At least one successful and high-profile local band is skipping this weekend’s MusicNL conference and awards show in Gander.
The members of Shanneyganock have chosen to let their longtime membership in the provincial music association drop, despite having won MusicNL awards over the years, after receiving a jury evaluation they say was disappointing on an application for funding for their latest album, “Rockin’ on the Water.”
“They said we lacked originality and needed professional development,” said Shanneyganock frontman Chris Andrews.
MusicNL has two granting sessions each year for its sound recording program, handing out four grants of $9,000 each during each session: $7,000 for recording, mixing and mastering and $1,500 for marketing and promotions.
Each session, roughly 30 local musicians apply for a grant, explained Jen Winsor, MusicNL’s communications and program officer and executive assistant.
MusicNL selects a three-person jury to evaluate the applications, consisting of people in the music industry — this could mean musicians, members of the media, publicists, promoters or others in the business. The jury is tasked with receiving the applications, which include demo recordings, a business plan and other supporting materials, and selecting the four recipients. All applicants are provided with the jury’s feedback.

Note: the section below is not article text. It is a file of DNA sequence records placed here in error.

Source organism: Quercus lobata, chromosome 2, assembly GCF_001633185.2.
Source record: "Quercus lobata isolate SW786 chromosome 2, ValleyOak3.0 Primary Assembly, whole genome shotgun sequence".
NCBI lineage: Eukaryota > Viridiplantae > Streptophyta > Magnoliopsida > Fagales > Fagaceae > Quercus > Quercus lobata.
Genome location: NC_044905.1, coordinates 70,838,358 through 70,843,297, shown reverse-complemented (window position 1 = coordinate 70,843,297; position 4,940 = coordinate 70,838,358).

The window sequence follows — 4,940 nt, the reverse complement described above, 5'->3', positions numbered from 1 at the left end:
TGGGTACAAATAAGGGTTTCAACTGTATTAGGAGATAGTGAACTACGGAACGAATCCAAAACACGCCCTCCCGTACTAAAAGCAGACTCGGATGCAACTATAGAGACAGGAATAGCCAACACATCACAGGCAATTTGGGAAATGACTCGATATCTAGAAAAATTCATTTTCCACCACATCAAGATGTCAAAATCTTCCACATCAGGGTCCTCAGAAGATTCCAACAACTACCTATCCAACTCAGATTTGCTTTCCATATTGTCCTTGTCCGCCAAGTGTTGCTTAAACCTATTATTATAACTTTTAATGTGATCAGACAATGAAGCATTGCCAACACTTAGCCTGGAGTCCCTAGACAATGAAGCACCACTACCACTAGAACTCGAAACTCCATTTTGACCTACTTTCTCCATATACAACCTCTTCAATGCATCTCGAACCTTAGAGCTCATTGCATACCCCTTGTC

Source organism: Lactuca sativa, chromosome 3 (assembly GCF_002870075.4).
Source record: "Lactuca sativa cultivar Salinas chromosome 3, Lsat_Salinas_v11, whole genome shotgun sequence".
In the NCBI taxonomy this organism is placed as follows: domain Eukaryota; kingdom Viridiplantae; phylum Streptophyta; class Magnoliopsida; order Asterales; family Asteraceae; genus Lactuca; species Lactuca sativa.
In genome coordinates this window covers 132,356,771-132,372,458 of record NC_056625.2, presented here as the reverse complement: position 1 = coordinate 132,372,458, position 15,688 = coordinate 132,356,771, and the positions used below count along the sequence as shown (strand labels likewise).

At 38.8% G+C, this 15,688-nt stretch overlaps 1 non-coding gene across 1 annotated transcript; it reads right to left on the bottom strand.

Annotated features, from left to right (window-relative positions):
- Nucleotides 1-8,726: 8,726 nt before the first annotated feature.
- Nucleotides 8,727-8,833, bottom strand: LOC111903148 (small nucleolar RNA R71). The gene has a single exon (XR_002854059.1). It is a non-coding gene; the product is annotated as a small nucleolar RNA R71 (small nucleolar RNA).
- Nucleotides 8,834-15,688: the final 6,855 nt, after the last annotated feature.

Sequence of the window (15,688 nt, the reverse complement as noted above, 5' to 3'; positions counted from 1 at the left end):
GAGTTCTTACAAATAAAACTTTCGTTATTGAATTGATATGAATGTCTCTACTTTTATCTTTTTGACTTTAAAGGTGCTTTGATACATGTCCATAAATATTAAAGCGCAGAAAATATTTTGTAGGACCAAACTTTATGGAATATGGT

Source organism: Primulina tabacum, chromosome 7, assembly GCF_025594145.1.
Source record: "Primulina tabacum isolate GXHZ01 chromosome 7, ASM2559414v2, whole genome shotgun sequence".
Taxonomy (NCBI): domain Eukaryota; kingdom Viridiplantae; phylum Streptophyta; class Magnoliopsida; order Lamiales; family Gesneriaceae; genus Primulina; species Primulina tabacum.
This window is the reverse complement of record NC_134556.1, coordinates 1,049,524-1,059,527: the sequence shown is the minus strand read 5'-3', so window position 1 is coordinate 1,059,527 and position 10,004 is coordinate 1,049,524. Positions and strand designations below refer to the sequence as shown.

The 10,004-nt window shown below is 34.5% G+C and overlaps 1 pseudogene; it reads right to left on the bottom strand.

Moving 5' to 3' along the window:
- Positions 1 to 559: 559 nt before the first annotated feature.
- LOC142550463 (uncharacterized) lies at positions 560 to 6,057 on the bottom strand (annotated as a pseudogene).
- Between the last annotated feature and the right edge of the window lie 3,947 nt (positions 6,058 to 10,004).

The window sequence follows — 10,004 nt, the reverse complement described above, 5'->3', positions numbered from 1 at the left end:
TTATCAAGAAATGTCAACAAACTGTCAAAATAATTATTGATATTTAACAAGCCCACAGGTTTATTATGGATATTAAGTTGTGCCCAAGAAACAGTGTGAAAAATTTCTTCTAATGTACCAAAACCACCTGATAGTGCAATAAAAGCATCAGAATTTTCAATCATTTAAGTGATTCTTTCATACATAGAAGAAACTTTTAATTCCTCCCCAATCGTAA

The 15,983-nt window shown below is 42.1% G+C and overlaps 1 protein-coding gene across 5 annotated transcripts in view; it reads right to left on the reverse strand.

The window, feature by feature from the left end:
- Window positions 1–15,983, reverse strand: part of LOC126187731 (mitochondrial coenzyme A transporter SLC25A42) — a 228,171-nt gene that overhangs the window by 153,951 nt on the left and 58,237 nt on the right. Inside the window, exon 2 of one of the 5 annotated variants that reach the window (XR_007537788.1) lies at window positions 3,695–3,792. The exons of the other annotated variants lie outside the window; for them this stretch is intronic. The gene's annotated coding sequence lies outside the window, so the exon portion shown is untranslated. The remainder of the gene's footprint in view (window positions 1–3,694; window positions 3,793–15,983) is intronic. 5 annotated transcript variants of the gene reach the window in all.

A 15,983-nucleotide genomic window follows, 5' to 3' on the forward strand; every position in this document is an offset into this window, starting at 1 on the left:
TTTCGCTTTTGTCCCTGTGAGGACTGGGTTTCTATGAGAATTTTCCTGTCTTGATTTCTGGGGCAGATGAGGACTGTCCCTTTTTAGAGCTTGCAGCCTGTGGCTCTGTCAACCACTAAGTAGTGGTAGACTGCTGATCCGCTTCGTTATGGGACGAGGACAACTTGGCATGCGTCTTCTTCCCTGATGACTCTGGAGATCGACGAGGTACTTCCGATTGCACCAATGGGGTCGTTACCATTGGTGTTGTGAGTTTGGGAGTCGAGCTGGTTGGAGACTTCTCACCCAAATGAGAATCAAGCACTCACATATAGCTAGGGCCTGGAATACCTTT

Over the past number of years, Shanneyganock has applied for the grant three times, and received it once.
“It’s not sour grapes about not getting the grant. It’s the evaluations that came back,” Andrews said. “They said we were judged by a panel of our peers. No one will tell us who that is and we asked a bunch of our peers and no one knew what we were talking about. We’ve been members for years and no one has ever asked us to be on a jury.”
Shanneyganock member Bob Pike has retained his position on MusicNL’s board of directors, but leaves the room during situations where he’s in a conflict of interest, Andrews said.
“Rockin’ on the Water,” Shanneyganock’s 13th recording, debuted in the No. 1 spot on the world chart on Canadian iTunes when it was released in September, and has been in the No. 5 spot ever since. Performing with the band has been Andrews’ full-time job for the past 20 years.
Winsor said Shanneyganock isn’t the only high-profile act to be declined funding, and it’s nothing personal. The decision has nothing to do with MusicNL as an organization, she stressed.
“Hey Rosetta!’s ‘Plan Your Escape’ never got MusicNL funding,” she said. “Realistically, would MusicNL, as an association, have benefited to put our logo on the back of that album? Absolutely, but we aren’t the ones to choose who gets selected. We don’t have a say in what a jury picks. A jury meets and goes through the application and picks four people. It’s up to those three jury members and what they feel.”